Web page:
Ty: You’re exactly right. And even in this industry, resident compliance is a huge issue. Take for example the fall alarm detectors that every community has. A lot of those alarms stay hanging on a door. Compliance is a very hard thing to tackle. But when you use devices the families have and use and love and understand. That they’re buying for their grandparents for Christmas. And grandparents see their grandkids are using in athletics. We use the same devices that kids have that are hooked up to their smartphones. It really eliminates the compliance problem [with both age groups]. They have and love those devices for a myriad of other reasons. We’re primarily an analytics platform that takes and makes use of all the valuable data that they’re gathering.
The Power of Data
Dan: So tell us a little bit about that. The power of data analytics. Can you do benchmarking, so that you can tell how you’re doing versus everybody else? Can you drill down to the individual level?
Ty: All of that stuff. Actually with our analytics platform we’ve been able to prove that we can show when injuries are about to happen in the college athletics world, using benchmarking (or predictive analytics). We do a lot of predictive analytics in that world and it’s really powerful predictive analytics. And in this [senior services] world, we think we can do the exact same thing. But instead of looking at my son tearing an ACL we’re looking at when somebody is going to have a slip and fall or other things like that. And those things can all be tied to trends in sleep and heart rate and activity levels.
Dan: So can you share a little bit about your strategic partners in Atlanta?
I don’t know if I can or not. But but I will say this. We’re working with several communities in and around Atlanta. They are Assisted and Independent communities. We have one CCRC that we’re working with in Atlanta that’s tied to Emory. That’s been our first foray into the CCRC market. We’re still learning. But it seems like there really is some value here.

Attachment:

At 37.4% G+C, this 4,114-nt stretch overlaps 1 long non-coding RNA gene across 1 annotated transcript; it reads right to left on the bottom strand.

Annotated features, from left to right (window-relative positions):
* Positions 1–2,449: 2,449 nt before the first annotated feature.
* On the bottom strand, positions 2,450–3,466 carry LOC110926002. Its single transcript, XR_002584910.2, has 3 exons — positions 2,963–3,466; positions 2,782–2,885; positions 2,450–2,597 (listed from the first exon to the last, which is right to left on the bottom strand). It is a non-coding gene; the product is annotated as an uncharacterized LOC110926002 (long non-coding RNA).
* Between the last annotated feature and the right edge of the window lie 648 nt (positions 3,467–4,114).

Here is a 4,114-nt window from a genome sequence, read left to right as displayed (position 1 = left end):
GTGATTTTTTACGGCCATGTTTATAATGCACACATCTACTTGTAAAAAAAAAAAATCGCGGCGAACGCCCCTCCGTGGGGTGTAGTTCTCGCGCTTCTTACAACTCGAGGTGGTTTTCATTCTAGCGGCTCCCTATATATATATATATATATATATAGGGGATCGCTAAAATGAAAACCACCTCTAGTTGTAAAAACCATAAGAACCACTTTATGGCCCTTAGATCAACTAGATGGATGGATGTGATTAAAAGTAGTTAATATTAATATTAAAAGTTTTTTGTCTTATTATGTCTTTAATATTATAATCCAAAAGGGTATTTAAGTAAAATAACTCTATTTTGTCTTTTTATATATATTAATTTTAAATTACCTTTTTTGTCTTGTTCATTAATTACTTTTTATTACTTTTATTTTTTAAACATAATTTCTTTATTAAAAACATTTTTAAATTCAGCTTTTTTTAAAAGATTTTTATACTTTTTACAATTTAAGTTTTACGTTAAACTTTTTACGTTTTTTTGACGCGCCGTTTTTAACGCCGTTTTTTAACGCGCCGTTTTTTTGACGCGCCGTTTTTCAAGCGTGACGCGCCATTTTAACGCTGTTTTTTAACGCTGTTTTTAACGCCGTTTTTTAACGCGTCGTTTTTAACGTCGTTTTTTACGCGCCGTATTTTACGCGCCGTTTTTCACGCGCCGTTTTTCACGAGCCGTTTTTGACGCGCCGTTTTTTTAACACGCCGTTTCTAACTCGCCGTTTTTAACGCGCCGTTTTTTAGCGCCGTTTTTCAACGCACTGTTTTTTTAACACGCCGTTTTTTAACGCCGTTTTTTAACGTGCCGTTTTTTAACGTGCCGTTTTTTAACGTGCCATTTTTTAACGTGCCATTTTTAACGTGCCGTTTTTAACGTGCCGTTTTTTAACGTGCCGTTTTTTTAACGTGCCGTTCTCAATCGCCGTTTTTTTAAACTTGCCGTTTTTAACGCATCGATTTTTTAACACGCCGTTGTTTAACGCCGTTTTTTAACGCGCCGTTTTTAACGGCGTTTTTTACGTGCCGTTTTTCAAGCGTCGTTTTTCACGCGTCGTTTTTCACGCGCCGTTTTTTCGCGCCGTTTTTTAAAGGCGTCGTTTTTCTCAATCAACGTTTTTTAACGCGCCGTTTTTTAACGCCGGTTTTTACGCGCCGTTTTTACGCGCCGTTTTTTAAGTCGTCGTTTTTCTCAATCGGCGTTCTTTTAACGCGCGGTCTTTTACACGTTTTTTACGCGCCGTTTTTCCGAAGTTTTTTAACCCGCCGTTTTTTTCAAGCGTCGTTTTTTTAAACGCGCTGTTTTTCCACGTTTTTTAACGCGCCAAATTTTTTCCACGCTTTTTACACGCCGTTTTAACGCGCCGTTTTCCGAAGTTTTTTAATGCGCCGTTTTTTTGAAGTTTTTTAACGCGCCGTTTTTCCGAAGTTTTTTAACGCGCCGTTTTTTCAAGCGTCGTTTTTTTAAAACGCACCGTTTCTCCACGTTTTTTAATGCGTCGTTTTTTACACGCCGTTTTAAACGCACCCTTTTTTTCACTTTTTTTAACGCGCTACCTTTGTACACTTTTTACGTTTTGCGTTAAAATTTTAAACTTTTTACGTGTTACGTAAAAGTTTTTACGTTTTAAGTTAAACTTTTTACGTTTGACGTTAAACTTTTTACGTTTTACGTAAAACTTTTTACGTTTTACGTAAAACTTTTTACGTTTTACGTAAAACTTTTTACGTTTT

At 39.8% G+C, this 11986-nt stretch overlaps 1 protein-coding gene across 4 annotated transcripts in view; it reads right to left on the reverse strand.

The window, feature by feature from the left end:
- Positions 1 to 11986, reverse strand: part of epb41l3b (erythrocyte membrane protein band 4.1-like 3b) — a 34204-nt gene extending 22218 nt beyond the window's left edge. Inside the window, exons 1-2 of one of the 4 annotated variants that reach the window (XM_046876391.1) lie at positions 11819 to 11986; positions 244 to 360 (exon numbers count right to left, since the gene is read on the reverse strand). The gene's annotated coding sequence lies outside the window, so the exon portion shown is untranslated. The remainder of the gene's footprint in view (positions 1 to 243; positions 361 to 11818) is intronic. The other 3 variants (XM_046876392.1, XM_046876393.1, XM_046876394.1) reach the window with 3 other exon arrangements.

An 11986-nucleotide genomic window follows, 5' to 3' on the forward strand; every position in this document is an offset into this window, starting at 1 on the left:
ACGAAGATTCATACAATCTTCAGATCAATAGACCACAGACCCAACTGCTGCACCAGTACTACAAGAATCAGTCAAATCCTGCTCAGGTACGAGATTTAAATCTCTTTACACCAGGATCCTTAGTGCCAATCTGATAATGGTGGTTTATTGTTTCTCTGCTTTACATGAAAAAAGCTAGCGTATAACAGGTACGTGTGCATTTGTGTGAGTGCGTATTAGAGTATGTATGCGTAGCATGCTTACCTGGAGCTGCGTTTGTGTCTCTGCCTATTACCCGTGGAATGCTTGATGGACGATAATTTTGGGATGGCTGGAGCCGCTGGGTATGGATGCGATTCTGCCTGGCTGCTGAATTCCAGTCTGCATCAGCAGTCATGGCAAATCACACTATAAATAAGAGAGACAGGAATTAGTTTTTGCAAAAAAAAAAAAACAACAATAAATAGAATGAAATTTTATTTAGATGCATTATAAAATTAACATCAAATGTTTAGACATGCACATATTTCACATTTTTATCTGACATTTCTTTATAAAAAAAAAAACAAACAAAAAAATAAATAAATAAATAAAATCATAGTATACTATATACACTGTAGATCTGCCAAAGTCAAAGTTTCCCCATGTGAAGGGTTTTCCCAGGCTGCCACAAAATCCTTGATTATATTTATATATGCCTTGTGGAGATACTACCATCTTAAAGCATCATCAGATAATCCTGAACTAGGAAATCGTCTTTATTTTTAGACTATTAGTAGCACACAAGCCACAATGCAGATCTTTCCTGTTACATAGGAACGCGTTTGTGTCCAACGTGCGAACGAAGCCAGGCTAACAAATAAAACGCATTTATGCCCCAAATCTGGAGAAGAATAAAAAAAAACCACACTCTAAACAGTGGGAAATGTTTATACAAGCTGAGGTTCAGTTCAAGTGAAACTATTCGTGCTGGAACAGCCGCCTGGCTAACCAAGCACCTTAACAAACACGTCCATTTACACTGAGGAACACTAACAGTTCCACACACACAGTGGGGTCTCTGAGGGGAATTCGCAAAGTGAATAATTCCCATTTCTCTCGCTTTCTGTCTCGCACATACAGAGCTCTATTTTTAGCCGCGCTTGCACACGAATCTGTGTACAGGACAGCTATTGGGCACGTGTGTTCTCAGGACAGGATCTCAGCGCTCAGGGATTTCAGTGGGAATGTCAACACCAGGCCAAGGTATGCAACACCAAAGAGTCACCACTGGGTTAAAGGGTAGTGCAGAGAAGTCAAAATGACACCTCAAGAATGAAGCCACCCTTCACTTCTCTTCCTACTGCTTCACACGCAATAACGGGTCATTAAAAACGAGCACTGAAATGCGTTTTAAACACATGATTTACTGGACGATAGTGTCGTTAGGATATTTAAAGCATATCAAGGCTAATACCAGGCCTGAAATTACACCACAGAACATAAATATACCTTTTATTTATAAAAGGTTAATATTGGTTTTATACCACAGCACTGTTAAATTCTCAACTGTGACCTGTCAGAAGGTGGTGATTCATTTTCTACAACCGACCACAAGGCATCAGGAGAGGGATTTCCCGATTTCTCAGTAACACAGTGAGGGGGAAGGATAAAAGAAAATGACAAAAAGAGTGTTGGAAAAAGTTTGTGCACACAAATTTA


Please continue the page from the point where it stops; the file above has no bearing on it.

The Ability to Predict
Dan: The ability to predict who is most at risk so that you can concentrate assistive resources before the crisis is an emerging theme. Whether it’s in health care or whether it’s in senior care. We’re trying to shift the point of service to lower intensity venues . We’re trying to be more preventive, more proactive and less reactive. Because if you’re reacting in the emergency room it’s the most expensive result.
Ty: Another great thing that a lot of people discount in college athletics is that to just get the athlete through the door you have to keep a mom and dad happy back at home. And so you know we have a family application that allows mom and dad to keep track of their son [or daughter] and see how everything’s going. And we do the same thing in this [senior services] market.
Dan: So, the distant daughter or son can see how Mom or Dad are doing.
Ty: Exactly right, they can now see how Mom and Dad are doing and how they stack up to everybody else in the community. Not specifically how another person is doing, but to the community averages and all the different benchmark data points. So they know, hey mom is doing great! Or Mom’s declining. All that kind of good stuff.
Four Athens Incubator